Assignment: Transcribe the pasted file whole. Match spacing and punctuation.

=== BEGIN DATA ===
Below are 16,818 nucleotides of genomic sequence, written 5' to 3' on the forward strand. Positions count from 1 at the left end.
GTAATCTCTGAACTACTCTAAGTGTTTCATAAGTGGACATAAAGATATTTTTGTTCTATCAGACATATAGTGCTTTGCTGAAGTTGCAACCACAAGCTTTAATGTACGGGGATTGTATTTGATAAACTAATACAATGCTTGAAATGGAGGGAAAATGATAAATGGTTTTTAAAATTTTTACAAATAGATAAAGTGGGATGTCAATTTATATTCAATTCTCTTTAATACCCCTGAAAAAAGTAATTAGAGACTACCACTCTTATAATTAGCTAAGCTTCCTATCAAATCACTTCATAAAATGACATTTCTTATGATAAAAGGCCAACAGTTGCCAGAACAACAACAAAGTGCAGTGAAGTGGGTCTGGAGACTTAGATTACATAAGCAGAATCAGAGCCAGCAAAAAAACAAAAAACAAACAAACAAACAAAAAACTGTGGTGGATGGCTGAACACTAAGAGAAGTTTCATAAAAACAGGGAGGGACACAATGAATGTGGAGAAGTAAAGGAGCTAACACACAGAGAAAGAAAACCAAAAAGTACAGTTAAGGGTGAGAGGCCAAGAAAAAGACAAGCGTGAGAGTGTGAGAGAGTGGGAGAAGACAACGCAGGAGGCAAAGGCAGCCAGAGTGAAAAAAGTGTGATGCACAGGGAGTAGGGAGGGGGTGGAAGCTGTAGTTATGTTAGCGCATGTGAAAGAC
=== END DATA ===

Below are 16,818 nucleotides of genomic sequence, written 5' to 3' on the forward strand. Positions count from 1 at the left end.
GTAATCTCTGAACTACTCTAAGTGTTTCATAAGTGGACATAAAGATATTTTTGTTCTATCAGACATATAGTGCTTTGCTGAAGTTGCAACCACAAGCTTTAATGTACGGGGATTGTATTTGATAAACTAATACAATGCTTGAAATGGAGGGAAAATGATAAATGGTTTTTAAAATTTTTACAAATAGATAAAGTGGGATGTCAATTTATATTCAATTCTCTTTAATACCCCTGAAAAAAGTAATTAGAGACTACCACTCTTATAATTAGCTAAGCTTCCTATCAAATCACTTCATAAAATGACATTTCTTATGATAAAAGGCCAACAGTTGCCAGAACAACAACAAAGTGCAGTGAAGTGGGTCTGGAGACTTAGATTACATAAGCAGAATCAGAGCCAGCAAAAAAACAAAAAACAAACAAACAAACAAAAAACTGTGGTGGATGGCTGAACACTAAGAGAAGTTTCATAAAAACAGGGAGGGACACAATGAATGTGGAGAAGTAAAGGAGCTAACACACAGAGAAAGAAAACCAAAAAGTACAGTTAAGGGTGAGAGGCCAAGAAAAAGACAAGCGTGAGAGTGTGAGAGAGTGGGAGAAGACAACGCAGGAGGCAAAGGCAGCCAGAGTGAAAAAAGTGTGATGCACAGGGAGTAGGGAGGGGGTGGAAGCTGTAGTTATGTTAGCGCATGTGAAAGAC